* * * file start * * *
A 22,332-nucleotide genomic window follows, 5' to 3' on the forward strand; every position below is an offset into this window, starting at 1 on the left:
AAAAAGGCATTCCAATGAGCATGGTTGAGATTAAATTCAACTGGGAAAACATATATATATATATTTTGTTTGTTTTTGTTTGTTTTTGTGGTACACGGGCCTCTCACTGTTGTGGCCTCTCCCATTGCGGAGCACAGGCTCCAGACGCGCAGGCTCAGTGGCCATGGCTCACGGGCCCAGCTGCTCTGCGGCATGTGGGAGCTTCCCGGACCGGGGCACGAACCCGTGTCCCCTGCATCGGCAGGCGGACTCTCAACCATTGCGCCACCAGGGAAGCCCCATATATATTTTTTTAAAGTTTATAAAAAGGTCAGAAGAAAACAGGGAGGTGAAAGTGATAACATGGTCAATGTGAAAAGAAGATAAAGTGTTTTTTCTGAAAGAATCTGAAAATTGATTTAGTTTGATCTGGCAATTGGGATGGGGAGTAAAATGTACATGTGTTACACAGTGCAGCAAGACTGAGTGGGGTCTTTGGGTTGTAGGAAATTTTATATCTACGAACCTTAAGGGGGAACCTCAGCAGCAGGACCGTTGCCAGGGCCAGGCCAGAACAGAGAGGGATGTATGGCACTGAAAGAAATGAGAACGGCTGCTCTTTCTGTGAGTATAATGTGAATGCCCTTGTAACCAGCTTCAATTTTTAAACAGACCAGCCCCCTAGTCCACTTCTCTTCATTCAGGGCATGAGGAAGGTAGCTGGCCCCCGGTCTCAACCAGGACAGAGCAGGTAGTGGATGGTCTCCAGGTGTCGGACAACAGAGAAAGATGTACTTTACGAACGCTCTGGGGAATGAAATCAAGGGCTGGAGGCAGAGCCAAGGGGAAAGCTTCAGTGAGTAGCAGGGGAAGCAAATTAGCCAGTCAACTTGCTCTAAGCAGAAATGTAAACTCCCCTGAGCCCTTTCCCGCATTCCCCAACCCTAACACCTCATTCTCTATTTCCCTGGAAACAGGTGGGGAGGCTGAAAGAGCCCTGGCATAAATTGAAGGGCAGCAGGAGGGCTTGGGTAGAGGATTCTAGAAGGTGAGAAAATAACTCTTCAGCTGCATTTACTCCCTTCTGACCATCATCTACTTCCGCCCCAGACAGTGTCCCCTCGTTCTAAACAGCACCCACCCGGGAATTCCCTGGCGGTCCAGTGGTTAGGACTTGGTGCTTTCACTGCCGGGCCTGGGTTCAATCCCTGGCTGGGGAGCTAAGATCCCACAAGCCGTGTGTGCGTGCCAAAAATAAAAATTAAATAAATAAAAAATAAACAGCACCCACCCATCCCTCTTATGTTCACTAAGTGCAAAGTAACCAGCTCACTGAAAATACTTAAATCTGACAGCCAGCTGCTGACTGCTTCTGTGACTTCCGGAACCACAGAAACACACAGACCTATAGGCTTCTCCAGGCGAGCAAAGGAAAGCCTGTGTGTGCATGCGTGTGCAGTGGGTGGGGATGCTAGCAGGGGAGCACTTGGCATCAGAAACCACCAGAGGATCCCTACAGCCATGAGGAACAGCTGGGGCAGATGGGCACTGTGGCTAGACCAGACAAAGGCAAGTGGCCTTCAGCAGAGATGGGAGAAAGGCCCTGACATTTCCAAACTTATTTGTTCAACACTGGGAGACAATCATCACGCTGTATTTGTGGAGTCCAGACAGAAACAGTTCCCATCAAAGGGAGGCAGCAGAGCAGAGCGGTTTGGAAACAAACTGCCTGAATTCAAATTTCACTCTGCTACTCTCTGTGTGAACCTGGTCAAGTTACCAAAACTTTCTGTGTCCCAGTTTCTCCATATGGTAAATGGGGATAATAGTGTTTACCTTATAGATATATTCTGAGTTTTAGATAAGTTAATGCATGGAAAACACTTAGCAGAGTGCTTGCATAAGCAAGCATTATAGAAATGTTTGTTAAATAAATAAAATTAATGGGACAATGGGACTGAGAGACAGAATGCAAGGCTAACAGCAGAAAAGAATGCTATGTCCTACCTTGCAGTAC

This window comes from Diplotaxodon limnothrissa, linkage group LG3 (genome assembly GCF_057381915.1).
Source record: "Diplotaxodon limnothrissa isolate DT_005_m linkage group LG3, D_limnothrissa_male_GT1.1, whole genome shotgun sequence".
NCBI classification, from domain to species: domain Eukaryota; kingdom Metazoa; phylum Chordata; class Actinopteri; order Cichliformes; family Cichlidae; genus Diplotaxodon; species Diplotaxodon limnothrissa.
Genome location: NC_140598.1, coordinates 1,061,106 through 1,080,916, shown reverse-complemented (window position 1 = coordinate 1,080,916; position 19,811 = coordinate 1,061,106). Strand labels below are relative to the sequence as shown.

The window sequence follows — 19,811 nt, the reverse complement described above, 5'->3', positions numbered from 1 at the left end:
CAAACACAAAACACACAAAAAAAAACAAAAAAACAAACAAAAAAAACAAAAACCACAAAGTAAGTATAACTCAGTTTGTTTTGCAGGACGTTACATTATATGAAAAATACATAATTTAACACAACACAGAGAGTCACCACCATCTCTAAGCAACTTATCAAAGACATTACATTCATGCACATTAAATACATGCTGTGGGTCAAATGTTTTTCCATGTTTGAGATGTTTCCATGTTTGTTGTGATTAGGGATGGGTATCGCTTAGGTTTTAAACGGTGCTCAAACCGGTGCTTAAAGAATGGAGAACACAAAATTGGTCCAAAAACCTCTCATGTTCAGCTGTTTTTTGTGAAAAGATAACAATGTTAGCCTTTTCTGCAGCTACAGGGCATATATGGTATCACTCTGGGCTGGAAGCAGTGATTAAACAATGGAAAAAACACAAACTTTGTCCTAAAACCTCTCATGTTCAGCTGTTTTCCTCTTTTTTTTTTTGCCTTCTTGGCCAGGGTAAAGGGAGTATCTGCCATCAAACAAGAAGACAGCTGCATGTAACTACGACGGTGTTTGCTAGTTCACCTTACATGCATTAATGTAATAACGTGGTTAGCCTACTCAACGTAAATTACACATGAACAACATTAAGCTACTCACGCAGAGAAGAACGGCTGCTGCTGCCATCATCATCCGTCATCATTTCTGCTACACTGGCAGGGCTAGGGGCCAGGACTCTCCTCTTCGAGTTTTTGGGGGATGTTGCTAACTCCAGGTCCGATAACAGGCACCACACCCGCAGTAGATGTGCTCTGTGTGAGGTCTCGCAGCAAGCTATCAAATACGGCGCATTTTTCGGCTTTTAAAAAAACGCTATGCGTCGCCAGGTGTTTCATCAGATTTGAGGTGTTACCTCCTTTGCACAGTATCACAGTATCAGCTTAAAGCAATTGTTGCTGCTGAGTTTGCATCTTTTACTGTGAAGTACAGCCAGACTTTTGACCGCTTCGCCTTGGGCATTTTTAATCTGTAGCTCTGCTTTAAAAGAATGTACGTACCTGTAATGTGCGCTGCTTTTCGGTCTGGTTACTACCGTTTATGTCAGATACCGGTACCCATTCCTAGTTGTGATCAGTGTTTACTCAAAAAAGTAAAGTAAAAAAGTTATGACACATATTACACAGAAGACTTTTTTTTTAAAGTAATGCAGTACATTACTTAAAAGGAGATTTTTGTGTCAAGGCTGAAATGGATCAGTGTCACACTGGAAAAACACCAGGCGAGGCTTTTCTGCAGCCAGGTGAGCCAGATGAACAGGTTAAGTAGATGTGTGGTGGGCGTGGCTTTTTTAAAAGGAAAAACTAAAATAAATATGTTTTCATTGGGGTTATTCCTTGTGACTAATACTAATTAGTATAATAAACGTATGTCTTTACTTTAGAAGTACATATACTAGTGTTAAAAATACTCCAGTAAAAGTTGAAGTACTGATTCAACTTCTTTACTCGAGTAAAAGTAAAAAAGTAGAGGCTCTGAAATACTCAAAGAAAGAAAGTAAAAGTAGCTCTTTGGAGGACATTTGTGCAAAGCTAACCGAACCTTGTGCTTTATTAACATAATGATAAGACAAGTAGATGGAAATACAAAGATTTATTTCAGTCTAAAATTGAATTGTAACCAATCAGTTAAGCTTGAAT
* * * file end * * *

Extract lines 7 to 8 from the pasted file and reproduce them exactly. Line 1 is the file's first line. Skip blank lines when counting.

The window sequence follows — 19,811 nt, the reverse complement described above, 5'->3', positions numbered from 1 at the left end:
CAAACACAAAACACACAAAAAAAAACAAAAAAACAAACAAAAAAAACAAAAACCACAAAGTAAGTATAACTCAGTTTGTTTTGCAGGACGTTACATTATATGAAAAATACATAATTTAACACAACACAGAGAGTCACCACCATCTCTAAGCAACTTATCAAAGACATTACATTCATGCACATTAAATACATGCTGTGGGTCAAATGTTTTTCCATGTTTGAGATGTTTCCATGTTTGTTGTGATTAGGGATGGGTATCGCTTAGGTTTTAAACGGTGCTCAAACCGGTGCTTAAAGAATGGAGAACACAAAATTGGTCCAAAAACCTCTCATGTTCAGCTGTTTTTTGTGAAAAGATAACAATGTTAGCCTTTTCTGCAGCTACAGGGCATATATGGTATCACTCTGGGCTGGAAGCAGTGATTAAACAATGGAAAAAACACAAACTTTGTCCTAAAACCTCTCATGTTCAGCTGTTTTCCTCTTTTTTTTTTTGCCTTCTTGGCCAGGGTAAAGGGAGTATCTGCCATCAAACAAGAAGACAGCTGCATGTAACTACGACGGTGTTTGCTAGTTCACCTTACATGCATTAATGTAATAACGTGGTTAGCCTACTCAACGTAAATTACACATGAACAACATTAAGCTACTCACGCAGAGAAGAACGGCTGCTGCTGCCATCATCATCCGTCATCATTTCTGCTACACTGGCAGGGCTAGGGGCCAGGACTCTCCTCTTCGAGTTTTTGGGGGATGTTGCTAACTCCAGGTCCGATAACAGGCACCACACCCGCAGTAGATGTGCTCTGTGTGAGGTCTCGCAGCAAGCTATCAAATACGGCGCATTTTTCGGCTTTTAAAAAAACGCTATGCGTCGCCAGGTGTTTCATCAGATTTGAGGTGTTACCTCCTTTGCACAGTATCACAGTATCAGCTTAAAGCAATTGTTGCTGCTGAGTTTGCATCTTTTACTGTGAAGTACAGCCAGACTTTTGACCGCTTCGCCTTGGGCATTTTTAATCTGTAGCTCTGCTTTAAAAGAATGTACGTACCTGTAATGTGCGCTGCTTTTCGGTCTGGTTACTACCGTTTATGTCAGATACCGGTACCCATTCCTAGTTGTGATCAGTGTTTACTCAAAAAAGTAAAGTAAAAAAGTTATGACACATATTACACAGAAGACTTTTTTTTTAAAGTAATGCAGTACATTACTTAAAAGGAGATTTTTGTGTCAAGGCTGAAATGGATCAGTGTCACACTGGAAAAACACCAGGCGAGGCTTTTCTGCAGCCAGGTGAGCCAGATGAACAGGTTAAGTAGATGTGTGGTGGGCGTGGCTTTTTTAAAAGGAAAAACTAAAATAAATATGTTTTCATTGGGGTTATTCCTTGTGACTAATACTAATTAGTATAATAAACGTATGTCTTTACTTTAGAAGTACATATACTAGTGTTAAAAATACTCCAGTAAAAGTTGAAGTACTGATTCAACTTCTTTACTCGAGTAAAAGTAAAAAAGTAGAGGCTCTGAAATACTCAAAGAAAGAAAGTAAAAGTAGCTCTTTGGAGGACATTTGTGCAAAGCTAACCGAACCTTGTGCTTTATTAACATAATGATAAGACAAGTAGATGGAAATACAAAGATTTATTTCAGTCTAAAATTGAATTGTAACCAATCAGTTAAGCTTGAAT